Review & Summary of The Peaceable Kingdom Ch. 7 & 8

In chapters 7 and 8 of The Peaceable Kingdom Stanley Hauerwas builds on the work of the previous six chapters to demonstrate the primary importance of identity for ethical choice-making. For Christians, this identity is fundamentally bound up with the identity and work of Jesus Christ. Hauerwas’ task then, is to demonstrate that this is indeed the case, and secondly to offer direction for the reader in considering exactly who this Jesus is. That he does this without fully addressing the possible counter-arguments except where they illuminate his own point is unsurprising given his note in the introduction.

As a result the book may be said to be decidedly “one sided” for an introduction. My only defense is that I know no other way it can be done. As I try to show throughout, there is no way to do Christian ethics neutrally, since there is no agreement on what Christian ethics is or how it should be done that does not involve substantial theological and philosophical disagreements.1

Therefore, it must be understood that Hauerwas is attempting to present his vision of what he believes to be the fundamentals of Christian ethics, the way to be Christian in the world. In presenting this case he expects that it ought to be judged by the same standard he seeks to impress through its pages: the Gospel of Jesus Christ.

When considering Hauerwas’ ethics the most fundamental thing to remember is that it is the identity of the Christian community that is paramount. One could argue that it is the identity of any community that is in fact paramount in their understanding of ethics and Hauerwas is simply speaking to the specifics of what the identity of individual Christians as disciples calls them to in our time, primarily in the place called America. “I have argued” he states “that the question ‘What ought I to be?’ precedes the question ‘What ought I to do?'” To illustrate this point Hauerwas tells the story of the Nuer people of Africa, for whom disabled or retarded children are regarded as hippopotami, and not human. This belief makes it perfectly natural for them to leave these children in the river to be “cared for” by their own kind. Situations such as this, claims Hauerwas, demonstrate that it is erroneous to begin ethical deliberations by considering quandaries-for the Nuer, a mother who wanted to keep and raise her Hippopotamus child would raise a quandary, but addressing the quandary would not necessarily allow one access to the fundamental ethical question and may in fact act to obscure it.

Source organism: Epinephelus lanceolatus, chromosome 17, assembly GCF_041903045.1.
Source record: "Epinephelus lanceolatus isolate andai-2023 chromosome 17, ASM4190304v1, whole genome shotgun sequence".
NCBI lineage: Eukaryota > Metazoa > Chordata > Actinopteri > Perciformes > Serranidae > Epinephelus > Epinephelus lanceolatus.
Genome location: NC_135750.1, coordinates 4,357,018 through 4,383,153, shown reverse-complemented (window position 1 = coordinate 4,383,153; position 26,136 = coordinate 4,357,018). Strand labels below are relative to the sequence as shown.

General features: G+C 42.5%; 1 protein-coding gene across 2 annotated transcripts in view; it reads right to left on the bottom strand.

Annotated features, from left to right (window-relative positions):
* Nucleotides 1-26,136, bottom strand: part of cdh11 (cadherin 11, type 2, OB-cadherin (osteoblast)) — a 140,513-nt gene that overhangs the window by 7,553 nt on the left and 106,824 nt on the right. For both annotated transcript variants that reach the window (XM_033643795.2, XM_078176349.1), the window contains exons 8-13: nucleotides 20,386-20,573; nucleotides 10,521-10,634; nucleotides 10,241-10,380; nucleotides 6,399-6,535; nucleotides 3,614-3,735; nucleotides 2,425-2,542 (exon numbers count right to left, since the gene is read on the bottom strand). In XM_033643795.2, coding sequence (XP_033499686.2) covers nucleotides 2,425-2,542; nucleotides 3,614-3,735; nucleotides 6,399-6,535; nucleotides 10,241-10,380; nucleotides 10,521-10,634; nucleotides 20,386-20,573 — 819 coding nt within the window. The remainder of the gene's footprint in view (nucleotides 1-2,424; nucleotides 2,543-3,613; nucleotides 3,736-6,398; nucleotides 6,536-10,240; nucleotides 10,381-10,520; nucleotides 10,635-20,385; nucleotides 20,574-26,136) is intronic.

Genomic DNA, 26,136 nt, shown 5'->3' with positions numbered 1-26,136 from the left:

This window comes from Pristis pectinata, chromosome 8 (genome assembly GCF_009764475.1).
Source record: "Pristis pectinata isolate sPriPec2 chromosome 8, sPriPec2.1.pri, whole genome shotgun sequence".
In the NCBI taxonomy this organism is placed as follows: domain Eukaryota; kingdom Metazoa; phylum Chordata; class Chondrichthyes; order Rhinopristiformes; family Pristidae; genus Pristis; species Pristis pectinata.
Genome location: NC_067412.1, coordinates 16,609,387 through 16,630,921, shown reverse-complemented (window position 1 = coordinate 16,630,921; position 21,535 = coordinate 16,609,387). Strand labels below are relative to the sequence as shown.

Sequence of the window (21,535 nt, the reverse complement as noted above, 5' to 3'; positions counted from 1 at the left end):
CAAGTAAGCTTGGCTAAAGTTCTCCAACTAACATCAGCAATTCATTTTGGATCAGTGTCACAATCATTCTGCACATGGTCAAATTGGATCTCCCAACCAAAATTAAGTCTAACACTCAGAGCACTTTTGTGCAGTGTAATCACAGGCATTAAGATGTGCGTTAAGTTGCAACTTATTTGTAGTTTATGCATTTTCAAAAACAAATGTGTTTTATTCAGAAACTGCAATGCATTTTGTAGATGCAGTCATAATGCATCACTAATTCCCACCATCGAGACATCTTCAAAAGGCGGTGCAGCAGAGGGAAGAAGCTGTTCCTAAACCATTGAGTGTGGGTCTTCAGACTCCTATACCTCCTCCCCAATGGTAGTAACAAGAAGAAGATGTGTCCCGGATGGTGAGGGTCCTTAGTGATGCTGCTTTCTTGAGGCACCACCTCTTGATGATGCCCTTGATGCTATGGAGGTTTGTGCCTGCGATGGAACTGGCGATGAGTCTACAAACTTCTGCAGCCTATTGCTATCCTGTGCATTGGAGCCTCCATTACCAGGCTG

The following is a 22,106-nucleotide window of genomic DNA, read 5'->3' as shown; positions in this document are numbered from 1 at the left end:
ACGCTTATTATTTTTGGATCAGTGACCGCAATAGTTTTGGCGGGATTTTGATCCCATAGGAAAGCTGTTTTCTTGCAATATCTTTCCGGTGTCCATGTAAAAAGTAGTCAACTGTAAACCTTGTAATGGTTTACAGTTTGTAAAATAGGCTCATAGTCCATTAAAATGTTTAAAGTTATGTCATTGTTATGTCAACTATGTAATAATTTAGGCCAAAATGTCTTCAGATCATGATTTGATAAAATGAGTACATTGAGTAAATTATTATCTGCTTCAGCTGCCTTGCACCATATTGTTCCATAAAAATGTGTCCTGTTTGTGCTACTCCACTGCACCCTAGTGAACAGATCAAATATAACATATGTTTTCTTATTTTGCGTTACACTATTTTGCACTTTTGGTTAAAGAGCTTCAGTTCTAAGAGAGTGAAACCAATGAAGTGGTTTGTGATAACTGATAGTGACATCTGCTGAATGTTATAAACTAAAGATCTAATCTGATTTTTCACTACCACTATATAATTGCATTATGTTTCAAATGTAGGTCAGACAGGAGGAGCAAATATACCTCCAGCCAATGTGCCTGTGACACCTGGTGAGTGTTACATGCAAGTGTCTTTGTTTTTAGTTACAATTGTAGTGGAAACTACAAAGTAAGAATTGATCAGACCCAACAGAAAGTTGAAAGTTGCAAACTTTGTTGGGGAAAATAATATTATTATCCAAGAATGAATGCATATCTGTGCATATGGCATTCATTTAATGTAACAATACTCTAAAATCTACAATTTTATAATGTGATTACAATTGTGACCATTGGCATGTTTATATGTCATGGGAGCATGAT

Moral prohibitions for Hauerwas are the ways in which a given community realizes the reaction necessitated by their habits and commitments. In other words, “You do not first have the principle of ‘life is sacred’ and then deduce that abortion is wrong. Rather you learn about the value of life, and in particular human life that comes in the form of our children, because your community and your parents acting on behalf of your community do not practice abortion.”2 Communal ethics, such as one that places priority on life, demonstrate the positive commitments of the community and it is these positive commitments that structure prohibitions, the violation of which place one outside of the community.

Continuing his discussion of Christian communal ethics, using abortion as an illustration, Hauerwas indicates that:

If it can be shown that Christians have been wrong to prohibit abortion and yet that prohibition is in fact integral to Christian convictions, it follows that there is something basically wrong with how Christians understand the nature of human existence. On the other hand, a moral crisis may suggest that a community has not rightly understood the practical force of its own convictions.3